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Fallen From Grace (March 2011), Wild Oak
Being Someone Else (July 2010), Whiskey Creek Press
Do you have a role model?
I don’t know about a specific role model but I’ve been inspired by many other writers. Some I’ve met in person. Others I only know through their work.
One I knew and who inspired me at a time when I most needed it was Richard Wheeler. No, not Richard S. Wheeler, writer of westerns, mysteries and other books. He’s an inspiration, too, though we’ve never met.
The Richard Wheeler I’m talking about was a fellow Pennsylvanian best known as the author of a series of authoritative military histories.
I met Dick in 1984 when I was a reporter and was assigned to interview him on publication of his tenth book, “A Special Valor,” a history of the Marine Corps in World War II. He knew his subject. He served with the corps and was wounded on Iwo Jima .
At the time we met, I was a single parent, working a full-time job and struggling to get my own writing published. Dick’s career was a prime example to keep me trying.
Some 30 years earlier, Wheeler had quit a paying job, built a one-room cabin in the woods and set out to become a writer. As I wrote in the article following our conversation:
“Without the advantages of money, college degrees or connections, he struggled to learn his craft. He knew no other writers, no magazine editors, no agents, no one at all connected with the field. Alone, sustained only by his vision and the faith of his mother and sister, he gleaned knowledge from books and magazines and worked at applying it to his task.
“But, he knew, just as one can only learn to drive a car by getting behind the wheel, one can not learn to write from a book. Daily, filling blank sheets with words, words, words—the only way a writer truly learns to write—he pursued his goal.
“And, ultimately, his perseverance was rewarded.”
It didn’t come easy. His only income at the time was $50 a month, government compensation for the wounds incurred on Iwo Jima, and increments he earned for an occasional article or light verse accepted by a small magazine or newspaper. Like most of us, he suffered many rejections. His first book was accepted on its 18th trip to market. His eventual output included more than a dozen books on wars from the American Revolution to World War II, a collection of his verse and even one on pirates.
Wheeler was in his forties when his first book was published. He was philosophical about his late start in his career. “Late bloomers are accustomed to hard knocks. Early success can make a person (particularly a writer) optimistic to the point he is unprepared for the setbacks that, sooner or later, will come. I know of writers who enjoyed great success with early works who were unable to handle rejection when it came; they faltered and quit. The late bloomer has a better chance of hanging on.”
A writer Dick knew well was the Pennsylvania novelist Conrad Richter. The two men became friends, though Wheeler stressed their relationship was social and not influential. Their goals in writing were different.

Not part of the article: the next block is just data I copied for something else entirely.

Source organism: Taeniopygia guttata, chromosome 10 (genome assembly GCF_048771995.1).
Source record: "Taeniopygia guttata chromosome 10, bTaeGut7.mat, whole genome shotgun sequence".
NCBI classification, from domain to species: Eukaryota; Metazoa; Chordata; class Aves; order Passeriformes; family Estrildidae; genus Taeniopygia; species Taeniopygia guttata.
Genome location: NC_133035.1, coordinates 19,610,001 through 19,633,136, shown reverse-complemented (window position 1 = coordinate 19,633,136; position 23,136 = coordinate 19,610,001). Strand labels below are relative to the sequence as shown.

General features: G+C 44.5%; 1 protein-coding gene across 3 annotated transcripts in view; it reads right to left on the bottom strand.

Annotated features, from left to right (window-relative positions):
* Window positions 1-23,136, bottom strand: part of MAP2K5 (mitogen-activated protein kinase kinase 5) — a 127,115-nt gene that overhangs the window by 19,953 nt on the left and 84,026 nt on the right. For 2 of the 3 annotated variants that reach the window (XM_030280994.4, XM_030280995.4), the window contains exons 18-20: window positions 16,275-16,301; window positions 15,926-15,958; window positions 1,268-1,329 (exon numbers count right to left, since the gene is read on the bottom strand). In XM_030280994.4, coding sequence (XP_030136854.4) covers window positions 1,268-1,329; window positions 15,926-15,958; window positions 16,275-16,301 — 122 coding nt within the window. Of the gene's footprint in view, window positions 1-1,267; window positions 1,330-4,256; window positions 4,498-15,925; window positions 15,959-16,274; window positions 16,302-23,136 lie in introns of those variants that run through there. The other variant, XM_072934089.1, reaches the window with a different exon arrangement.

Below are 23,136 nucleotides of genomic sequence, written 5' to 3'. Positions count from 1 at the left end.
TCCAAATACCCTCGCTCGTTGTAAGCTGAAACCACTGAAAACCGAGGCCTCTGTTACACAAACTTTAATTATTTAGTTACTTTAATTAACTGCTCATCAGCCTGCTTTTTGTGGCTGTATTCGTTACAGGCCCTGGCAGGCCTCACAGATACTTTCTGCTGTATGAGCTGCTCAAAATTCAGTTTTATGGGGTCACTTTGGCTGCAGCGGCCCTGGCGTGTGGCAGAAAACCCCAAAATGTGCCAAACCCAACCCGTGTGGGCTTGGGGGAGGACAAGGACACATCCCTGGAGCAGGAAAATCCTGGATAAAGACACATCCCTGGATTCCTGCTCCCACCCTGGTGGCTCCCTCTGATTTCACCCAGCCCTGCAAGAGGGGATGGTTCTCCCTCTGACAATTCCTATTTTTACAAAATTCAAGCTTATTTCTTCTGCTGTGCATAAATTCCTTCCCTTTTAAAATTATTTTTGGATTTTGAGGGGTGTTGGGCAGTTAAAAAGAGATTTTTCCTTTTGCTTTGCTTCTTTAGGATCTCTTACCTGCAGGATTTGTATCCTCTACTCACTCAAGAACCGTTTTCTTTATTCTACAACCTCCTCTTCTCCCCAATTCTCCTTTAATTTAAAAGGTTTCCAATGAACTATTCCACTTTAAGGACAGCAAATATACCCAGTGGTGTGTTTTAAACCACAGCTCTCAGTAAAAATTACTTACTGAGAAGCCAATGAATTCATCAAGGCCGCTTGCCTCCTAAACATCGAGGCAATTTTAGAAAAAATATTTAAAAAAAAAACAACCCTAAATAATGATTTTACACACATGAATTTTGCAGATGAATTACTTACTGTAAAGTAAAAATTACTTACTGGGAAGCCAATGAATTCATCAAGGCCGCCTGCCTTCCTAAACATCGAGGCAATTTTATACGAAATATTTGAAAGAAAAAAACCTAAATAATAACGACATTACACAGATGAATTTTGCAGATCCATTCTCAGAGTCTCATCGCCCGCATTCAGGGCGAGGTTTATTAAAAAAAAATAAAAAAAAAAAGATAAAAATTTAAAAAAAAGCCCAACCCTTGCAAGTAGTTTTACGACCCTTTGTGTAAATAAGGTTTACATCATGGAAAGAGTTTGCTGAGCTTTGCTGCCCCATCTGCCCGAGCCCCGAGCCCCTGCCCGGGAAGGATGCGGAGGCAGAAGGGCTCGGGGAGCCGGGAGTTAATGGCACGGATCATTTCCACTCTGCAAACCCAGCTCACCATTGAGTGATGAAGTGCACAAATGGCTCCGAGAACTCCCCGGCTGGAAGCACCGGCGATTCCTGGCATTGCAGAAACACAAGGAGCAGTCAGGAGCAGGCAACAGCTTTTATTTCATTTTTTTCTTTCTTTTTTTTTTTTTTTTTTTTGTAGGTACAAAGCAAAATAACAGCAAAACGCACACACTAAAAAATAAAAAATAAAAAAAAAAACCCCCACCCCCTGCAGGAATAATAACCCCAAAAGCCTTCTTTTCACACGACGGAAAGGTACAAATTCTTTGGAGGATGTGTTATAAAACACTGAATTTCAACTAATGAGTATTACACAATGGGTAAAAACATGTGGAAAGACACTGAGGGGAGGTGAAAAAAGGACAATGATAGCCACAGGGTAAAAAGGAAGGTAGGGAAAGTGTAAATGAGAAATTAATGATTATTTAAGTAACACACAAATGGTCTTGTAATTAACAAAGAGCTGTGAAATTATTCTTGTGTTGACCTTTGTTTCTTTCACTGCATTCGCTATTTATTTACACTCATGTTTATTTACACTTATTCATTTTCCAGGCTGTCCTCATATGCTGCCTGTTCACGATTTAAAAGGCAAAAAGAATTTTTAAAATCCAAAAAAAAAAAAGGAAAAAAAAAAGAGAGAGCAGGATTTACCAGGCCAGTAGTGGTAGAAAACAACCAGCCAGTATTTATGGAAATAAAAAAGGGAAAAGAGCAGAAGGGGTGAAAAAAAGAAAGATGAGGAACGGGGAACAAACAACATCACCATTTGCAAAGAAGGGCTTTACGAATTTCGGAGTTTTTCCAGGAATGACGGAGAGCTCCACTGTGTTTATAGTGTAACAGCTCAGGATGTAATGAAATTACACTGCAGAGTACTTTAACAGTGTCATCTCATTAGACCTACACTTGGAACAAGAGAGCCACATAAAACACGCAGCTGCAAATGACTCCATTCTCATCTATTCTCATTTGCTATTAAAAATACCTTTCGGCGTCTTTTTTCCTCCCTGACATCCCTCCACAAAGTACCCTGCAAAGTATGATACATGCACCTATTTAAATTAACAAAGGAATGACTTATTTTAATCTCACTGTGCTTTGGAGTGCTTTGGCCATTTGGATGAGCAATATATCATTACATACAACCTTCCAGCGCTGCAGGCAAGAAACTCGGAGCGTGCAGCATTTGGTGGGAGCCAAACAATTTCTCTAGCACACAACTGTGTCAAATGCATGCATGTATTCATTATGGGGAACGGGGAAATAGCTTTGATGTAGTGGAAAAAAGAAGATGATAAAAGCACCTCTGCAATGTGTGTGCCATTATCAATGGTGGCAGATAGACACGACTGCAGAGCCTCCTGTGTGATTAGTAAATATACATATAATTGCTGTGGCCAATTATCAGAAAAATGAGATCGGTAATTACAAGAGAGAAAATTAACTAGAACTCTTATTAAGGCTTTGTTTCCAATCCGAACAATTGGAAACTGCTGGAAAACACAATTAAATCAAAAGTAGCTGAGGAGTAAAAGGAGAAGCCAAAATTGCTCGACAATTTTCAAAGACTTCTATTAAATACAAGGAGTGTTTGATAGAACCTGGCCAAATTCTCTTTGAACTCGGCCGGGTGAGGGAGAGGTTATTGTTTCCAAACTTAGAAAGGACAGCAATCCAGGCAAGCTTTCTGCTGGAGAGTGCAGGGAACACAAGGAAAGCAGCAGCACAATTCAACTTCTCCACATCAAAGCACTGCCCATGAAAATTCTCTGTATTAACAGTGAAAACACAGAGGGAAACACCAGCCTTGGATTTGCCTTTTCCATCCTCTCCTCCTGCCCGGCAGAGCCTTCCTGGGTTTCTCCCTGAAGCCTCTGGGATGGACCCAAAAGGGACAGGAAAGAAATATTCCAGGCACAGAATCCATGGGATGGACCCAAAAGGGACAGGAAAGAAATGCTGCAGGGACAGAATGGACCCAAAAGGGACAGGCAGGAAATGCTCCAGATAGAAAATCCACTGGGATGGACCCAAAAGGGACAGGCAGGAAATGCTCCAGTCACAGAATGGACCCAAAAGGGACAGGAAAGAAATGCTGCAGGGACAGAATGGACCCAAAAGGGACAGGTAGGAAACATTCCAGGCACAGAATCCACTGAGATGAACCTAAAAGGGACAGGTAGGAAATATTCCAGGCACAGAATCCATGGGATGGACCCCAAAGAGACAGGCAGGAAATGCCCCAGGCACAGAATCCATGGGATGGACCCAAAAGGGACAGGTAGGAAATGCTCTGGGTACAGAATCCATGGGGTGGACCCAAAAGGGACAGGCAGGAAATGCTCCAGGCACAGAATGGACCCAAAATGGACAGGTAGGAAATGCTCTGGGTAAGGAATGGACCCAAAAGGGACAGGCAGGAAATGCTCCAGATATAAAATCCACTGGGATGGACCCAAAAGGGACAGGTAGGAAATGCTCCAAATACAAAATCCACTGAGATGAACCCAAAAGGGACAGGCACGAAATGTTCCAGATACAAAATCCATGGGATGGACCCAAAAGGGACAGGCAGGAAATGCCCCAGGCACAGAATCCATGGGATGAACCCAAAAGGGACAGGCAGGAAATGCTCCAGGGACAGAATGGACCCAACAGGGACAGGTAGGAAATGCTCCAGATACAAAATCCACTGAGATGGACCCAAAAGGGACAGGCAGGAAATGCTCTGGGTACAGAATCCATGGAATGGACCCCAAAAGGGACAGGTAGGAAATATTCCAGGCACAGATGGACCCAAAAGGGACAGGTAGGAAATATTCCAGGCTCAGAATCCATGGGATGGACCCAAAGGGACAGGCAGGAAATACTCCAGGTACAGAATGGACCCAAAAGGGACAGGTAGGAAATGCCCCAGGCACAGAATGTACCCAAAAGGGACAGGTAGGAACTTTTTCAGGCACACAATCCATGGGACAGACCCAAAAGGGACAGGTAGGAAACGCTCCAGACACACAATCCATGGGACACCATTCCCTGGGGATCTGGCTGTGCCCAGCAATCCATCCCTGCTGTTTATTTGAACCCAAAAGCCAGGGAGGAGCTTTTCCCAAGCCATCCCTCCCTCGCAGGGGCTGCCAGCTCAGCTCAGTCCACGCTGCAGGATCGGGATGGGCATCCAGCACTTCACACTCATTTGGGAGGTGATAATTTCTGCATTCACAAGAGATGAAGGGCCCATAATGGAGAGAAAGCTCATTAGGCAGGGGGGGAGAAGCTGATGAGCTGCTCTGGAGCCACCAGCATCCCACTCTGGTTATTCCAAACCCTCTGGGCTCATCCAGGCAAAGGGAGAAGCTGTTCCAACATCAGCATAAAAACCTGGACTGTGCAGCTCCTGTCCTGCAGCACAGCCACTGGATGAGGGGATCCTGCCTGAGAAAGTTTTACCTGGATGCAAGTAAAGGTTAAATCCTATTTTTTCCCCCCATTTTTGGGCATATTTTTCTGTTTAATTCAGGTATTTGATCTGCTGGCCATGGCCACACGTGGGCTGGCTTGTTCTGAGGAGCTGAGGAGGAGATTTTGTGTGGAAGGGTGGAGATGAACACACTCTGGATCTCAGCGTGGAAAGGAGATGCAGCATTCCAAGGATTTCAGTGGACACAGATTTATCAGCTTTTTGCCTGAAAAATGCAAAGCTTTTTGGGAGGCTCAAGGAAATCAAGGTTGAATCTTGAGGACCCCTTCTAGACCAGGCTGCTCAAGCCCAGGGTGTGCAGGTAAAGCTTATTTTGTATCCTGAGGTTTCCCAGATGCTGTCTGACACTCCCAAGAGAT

Dick died in 2008. He never became rich or famous (I don’t think he cared to). He lived his life doing what he most wanted. Many of his books remain in print and still attract readers. I’d call that success.
He seemed to like the article I wrote and offered advice, much of which I’ve followed. I don’t mean to infer we became best buddies. Our contact afterwards was sporadic. But he has remained an example to me and I treasure the memory of the conversations we did have.
Two of the virtues he passed on to all who aspire to write were to have faith in yourself and persevere.
I read a little of everything. I’m seldom without a book of some kind. My favorites would be mysteries and historical fiction.
I relish a good mystery novel too. Would you consider yourself a true romantic at heart?
I believe I am a romantic in the same sense that Poe, Blake, Beethoven and Turner were romantics, inspired by all that’s beautiful and mysterious and inspiring in life.
Where is the most exotic place you've ever visited?
South Korea . I’ve paraphrased Melville elsewhere to say the Army was my Harvard and Korea my Yale.
As the 19th century winds to a close, Sheriff Sylvester Tilghman of the small Pennsylvania town of Arahpot ponders his biggest problems: finding a new deputy and convincing his true love, Lydia, to marry him. But an early autumn day finds Arahpot’s usual tranquility shaken when a stranger is fatally stabbed. Upon seeing the victim, Tilghman recalls witnessing a strained encounter between him and Valentine Deibert, an obese man with a wife half his age who had recently moved to Arahpot. The sheriff questions Deibert who denies knowing the victim. Tilghman is unconvinced, but lacks a connection until the widow arrives in Arahpot. Suddenly Sylvester is plunged into investigating two murders. As he works through an abundance of motivated suspects, Tilghman finds himself in danger. And worse -- Lydia is pushing her obnoxious cousin as a candidate for deputy.
Sounds like a book I'd put on my TBR pile.Thank you for sharing. Where can readers find your book online?
Purchase Link for Fallen From Grace
Thank you so much for guesting today and sharing about role models. I enjoyed speaking with you and learning more about you and your book.
If you would like to enter for a chance to win a print copy of Fallen From Grace, please comment on this blog posting. Hope you stay and chat for a bit.